Outreach and Education Division

    The EDUCATION AND OUTREACH DIVISION supports chemistry education at all levels, including K-12, college, and adult/continuing education. It maintains liaisons to the Chicago Public Schools and the American Association of Chemistry Teachers (AACT). The Division engages the general public in chemistry-related educational activities, participates in ACS activities at the annual Illinois State Fair, and publicizes all events and news-related content. The division oversees the annual Project SEED program for the Section as well as the Project SEED scholarships. The Division also assists public officials and other community bodies concerning chemistry-related matters. The Education and Outreach Division includes the Education, Outreach, Project SEED, and Public Affairs Committees.

    The EDUCATION COMMITTEE provides chemistry-related educational programs and information to learners of all ages and actively engages with educators at the pre-K-12 and college levels. Subcommittees include:

    • AACT Liaison
    • College Education Subcommittee
    • Continuing Education Subcommittee
    • Chicago School Board Liaison
    • K - 12 Education Subcommittee


    The PUBLIC AFFAIRS COMMITTEE ensures that section members and public officials and bodies are informed of matters where the knowledge and practice of chemistry is of substantial public importance. These matters can include government issues, environmental issues and the social responsibility of chemists. The Public Affairs Committee gives the Public Affairs Award biennially.

    The OUTREACH COMMITTEE engages the general public, educators and children in chemistry-related educational activities and participates in many different types of events around the greater Chicago area.   Subcommittees include:

    • Community Activities Subcommittee
    • Illinois State Fair Subcommittee


    PROJECT SEED COMMITTEE identifies interested low-income and/or minority high school junior and senior students who are interested in participating in a paid summer research experience with  a college or university faculty member.  It supports financial and logistical concerns for the student/ faculty relationships and communicating  relevant program information to the national ACS organization.  The committee is also responsible for distributing Project SEED awards to support the internships.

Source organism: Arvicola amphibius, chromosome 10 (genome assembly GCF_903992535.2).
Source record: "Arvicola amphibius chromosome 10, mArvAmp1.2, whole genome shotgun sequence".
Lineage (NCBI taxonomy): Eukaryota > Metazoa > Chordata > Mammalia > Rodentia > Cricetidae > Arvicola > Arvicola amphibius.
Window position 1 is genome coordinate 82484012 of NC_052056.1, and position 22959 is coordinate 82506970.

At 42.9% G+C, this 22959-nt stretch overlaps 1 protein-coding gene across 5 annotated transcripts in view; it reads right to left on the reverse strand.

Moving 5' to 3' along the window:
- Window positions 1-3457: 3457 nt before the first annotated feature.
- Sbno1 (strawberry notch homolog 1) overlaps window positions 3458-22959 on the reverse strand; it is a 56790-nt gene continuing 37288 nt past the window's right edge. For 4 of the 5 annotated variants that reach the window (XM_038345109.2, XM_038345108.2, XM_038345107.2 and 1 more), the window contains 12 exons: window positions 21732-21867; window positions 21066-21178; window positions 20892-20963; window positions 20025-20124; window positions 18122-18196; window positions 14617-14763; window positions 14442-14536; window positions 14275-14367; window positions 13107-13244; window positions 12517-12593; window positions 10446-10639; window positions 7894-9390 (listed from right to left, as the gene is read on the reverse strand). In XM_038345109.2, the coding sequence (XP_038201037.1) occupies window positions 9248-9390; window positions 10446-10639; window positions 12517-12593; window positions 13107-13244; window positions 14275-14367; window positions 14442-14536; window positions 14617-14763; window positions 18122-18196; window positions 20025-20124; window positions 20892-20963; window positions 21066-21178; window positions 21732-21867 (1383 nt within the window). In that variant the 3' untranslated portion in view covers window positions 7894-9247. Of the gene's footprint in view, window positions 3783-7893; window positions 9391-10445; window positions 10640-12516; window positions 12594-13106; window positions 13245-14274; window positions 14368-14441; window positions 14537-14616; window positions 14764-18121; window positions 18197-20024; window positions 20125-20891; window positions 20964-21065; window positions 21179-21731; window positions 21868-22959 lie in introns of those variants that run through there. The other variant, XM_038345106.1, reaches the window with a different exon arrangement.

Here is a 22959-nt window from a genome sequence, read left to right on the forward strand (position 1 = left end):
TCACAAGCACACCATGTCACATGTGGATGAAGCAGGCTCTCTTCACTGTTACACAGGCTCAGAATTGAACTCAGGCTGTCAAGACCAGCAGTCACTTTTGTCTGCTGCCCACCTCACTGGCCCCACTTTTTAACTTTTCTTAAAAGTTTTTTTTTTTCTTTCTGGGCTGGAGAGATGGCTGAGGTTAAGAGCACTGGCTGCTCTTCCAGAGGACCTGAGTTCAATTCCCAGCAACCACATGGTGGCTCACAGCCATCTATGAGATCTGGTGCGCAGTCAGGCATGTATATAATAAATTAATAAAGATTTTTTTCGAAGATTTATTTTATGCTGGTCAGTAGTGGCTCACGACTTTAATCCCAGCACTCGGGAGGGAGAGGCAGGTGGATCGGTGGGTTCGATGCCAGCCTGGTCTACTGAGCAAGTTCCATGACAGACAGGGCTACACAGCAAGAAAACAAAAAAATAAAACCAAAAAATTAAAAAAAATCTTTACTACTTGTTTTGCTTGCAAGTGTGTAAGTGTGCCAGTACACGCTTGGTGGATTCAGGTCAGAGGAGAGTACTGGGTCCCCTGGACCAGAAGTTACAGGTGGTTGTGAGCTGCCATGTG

Yeast Chemistry - Part I of III

    Kids, did you know that yeast is a tiny living fungus and that, like all living things, they need to eat? Here you will make your very own bubbly, gooey yeast for baking bread. The biochemical process is called fermentation, which begins as yeast eats the sugars in fruit and grain. This releases enzymes that decompose the food to make alcohol and carbon dioxide gas. Make a chart to keep track of the daily changes in color, smell, and texture (frothy, pasty, gooey). (Note: don¹t use metal bowls or spoons because metal interferes with the chemistry; wooden spoons are okay).

    Please note:  All chemicals and experiments can entail an element of risk, and no experiments should be performed without proper adult supervision.

    Remove 10 grapes from their stems, wash well to remove pesticides (which kill yeast), and tie them in a double layer of cheesecloth. Or use unwashed organic grapes. Using your hands, fold 4 cups of lukewarm water and 3-3/4 cups unbleached white bread flour in a large glass bowl until it¹s like lumpy papier-mâché. Swish the grape bag through the mixture and push it to the bottom. Either cover the bowl tightly with plastic wrap or transfer the mixture to a plastic container with a tight lid. Store at 70-75oF. Remove the lid every day to record your observations. Fermentation has begun when you see bubbles and smell an odor. On day 4 you should see a yellow liquid. Any purple or brown spots are beneficial bacteria that also add unique flavor. Feed the yeast a cup of bread flour (which supplies sugar) and a cup of water. Mix well. On days 5-9 watch for any green, fuzzy mold. If it forms, remove it and add another cup of flour and water. On day 10, take out the grape bag and divide the mixture into two-cup "starter" portions. These can be given to friends and relatives, keeping one for yourself.

    In a large glass bowl, add one cup of flour and one cup of water to your starter. Mix well. Cover loosely with a towel for about 8 hours. A lot of CO2 gas will be given off here so do not use a tight-fitting lid. Repeat this step and ferment 12-14 hours. Add flour and water in this manner twice a day through day 14. During these feedings the dough should rise as enzymes from the yeast break down the sugars in flour and release CO2 gas that is then trapped in the gooey gluten. In next month¹s column we¹ll bake the bread. If needed you can store your starter in a refrigerator, where it will become dormant.


    Kathleen Carrado Gregar, PhD, Argonne National Labs 
    [email protected]
    December 2000


    Reference: Nancy Lang, Scientific American Explorations magazine, Fall 2000, p. 14.